Yesterday, the city of Detroit filed for Chapter 9 bankruptcy, the largest city in the U.S. ever to do so. By some estimates, the city owes as much as $20 billion. But the news is unlikely to halt the growth of Detroit's burgeoning tech scene, according to some of its entrepreneurs.
"We don't really see this bankruptcy as being anything but a footnote in the newspaper," says Jay Gierak, a founder of the Detroit-based social recommendations site, Stik. "It feels so far afield from the excitement of people moving into brand-new apartment buildings and businesses renting new spaces here."
Stik is one of dozens of Detroit-based tech startups that have called the city's privately owned M@dison Building home. A 50,000-square-foot building that once housed Detroit's first major movie theater, the M@dison Building opened last January and has become an epicenter of the city's tech scene, hosting a bustling mix of about 300 entrepreneurs, investors, and developers, including Twitter. Several startups that began within the M@dison have grown so much they have begun to move into buildings in other parts of the city.
Gierak and his cofounder decided to move Stik's four-person operation from San Francisco to Detroit in October of last year. Stik, which recently moved out of the M@dison Building into an adjacent space, has since grown to 20 employees. Gierak says he has had little trouble finding tech talent in this city, and he doesn't have to worry about competing with the bloated salary offers and sexiness factor of the Valley's tech behemoths—not just Google, Facebook, and Twitter, but also the startups du jour, such as Airbnb and Square.
"We are the Facebook or the Twitter of the area," Gierak says. "We can get unbelievably good people who are extremely talented and think we're the coolest job in town, as opposed to being the 550th coolest job in town back in San Francisco."
Even though the number of startups in Detroit is relatively small—the M@dison Building, one of the city's main tech thoroughfares, houses around 35 companies—the young, college-educated professionals who choose to look for work here often have the chance to land higher-impact roles at these startups than they might find at comparable companies in larger urban tech hubs such as San Francisco, Chicago, or New York.
"If you're a young, smart person staying in Detroit there's an unbelievably collaborative and welcome culture here," says Jacob Smith, the 25-year-old director of business development at calendaring app UpTo, which is housed in the M@dison Building. "You can make a bigger impact quicker. The rent is cheaper. We get media coverage simply because we're a company that's actually choosing to be in Detroit."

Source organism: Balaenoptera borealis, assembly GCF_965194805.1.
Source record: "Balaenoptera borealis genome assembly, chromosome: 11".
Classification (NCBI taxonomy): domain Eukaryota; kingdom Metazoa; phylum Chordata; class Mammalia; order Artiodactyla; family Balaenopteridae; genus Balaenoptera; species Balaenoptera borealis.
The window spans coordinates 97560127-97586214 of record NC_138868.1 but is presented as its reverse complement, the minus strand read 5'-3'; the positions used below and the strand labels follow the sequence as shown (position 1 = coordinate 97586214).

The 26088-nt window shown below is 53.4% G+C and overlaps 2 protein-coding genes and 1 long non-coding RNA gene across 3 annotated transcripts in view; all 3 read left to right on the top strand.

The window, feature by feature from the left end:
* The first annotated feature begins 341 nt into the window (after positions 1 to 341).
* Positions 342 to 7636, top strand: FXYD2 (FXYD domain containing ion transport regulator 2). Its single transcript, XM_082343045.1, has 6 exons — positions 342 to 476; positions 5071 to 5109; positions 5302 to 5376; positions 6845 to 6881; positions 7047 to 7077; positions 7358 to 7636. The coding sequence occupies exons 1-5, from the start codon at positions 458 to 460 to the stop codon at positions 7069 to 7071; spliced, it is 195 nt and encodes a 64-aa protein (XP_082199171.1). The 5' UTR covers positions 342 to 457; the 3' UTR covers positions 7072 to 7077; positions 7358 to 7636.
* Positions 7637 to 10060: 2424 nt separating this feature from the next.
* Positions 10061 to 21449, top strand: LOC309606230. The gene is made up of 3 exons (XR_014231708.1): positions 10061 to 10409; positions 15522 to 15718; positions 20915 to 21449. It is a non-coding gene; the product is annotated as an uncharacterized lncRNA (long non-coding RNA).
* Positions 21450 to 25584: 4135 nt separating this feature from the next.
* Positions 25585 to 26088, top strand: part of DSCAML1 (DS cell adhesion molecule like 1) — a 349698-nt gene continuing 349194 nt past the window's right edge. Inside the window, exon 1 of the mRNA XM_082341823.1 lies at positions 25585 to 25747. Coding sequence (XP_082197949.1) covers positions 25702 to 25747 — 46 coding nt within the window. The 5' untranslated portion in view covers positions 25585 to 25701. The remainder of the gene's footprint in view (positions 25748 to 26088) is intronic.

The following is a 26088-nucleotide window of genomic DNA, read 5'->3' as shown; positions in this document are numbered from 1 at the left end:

Neverthless, the tech scene in Detroit does face challenges. The most recent Census data shows Detroit has just 11,000 young professionals between 25 and 34 who hold at least a bachelor's degree, compared to Chicago's 250,000. Michigan is one of four states that had fewer young professionals in 2011 than it did in 2006. And, as Fast Company's Chuck Salter reports:
The city, strapped for resources, isn't doing much of anything for [startups]. In fact, the local government looms as a threat to their progress. "If the city can't get back on track, the little ecosystem that's happening here is going to stall," says Marsh.
To combat these grim statistics, new organizations like the Green Garage coworking space and Crowd 313, a University of Michigan organization that connects university students with Detroit's business and cultural scenes, are expanding on the M@dison Building's groundwork to attract and keep more young talent in the city. And Dan Gilbert, the M@dison Building owner and billionaire founder of Detroit's Quicken Loans, the country's third-largest mortgage provider, is continuing to attract more investments in the city's buildings, tech companies, and small businesses.
Gierak, the Stik founder, says he was recently asked whether Detroit will bounce back. In response, he recited the city's motto, coined after the famous 1805 fire that ravaged the city: "We Hope For Better Things; It Shall Rise From the Ashes."
[Detroit Map: ZQFotography via Shutterstock]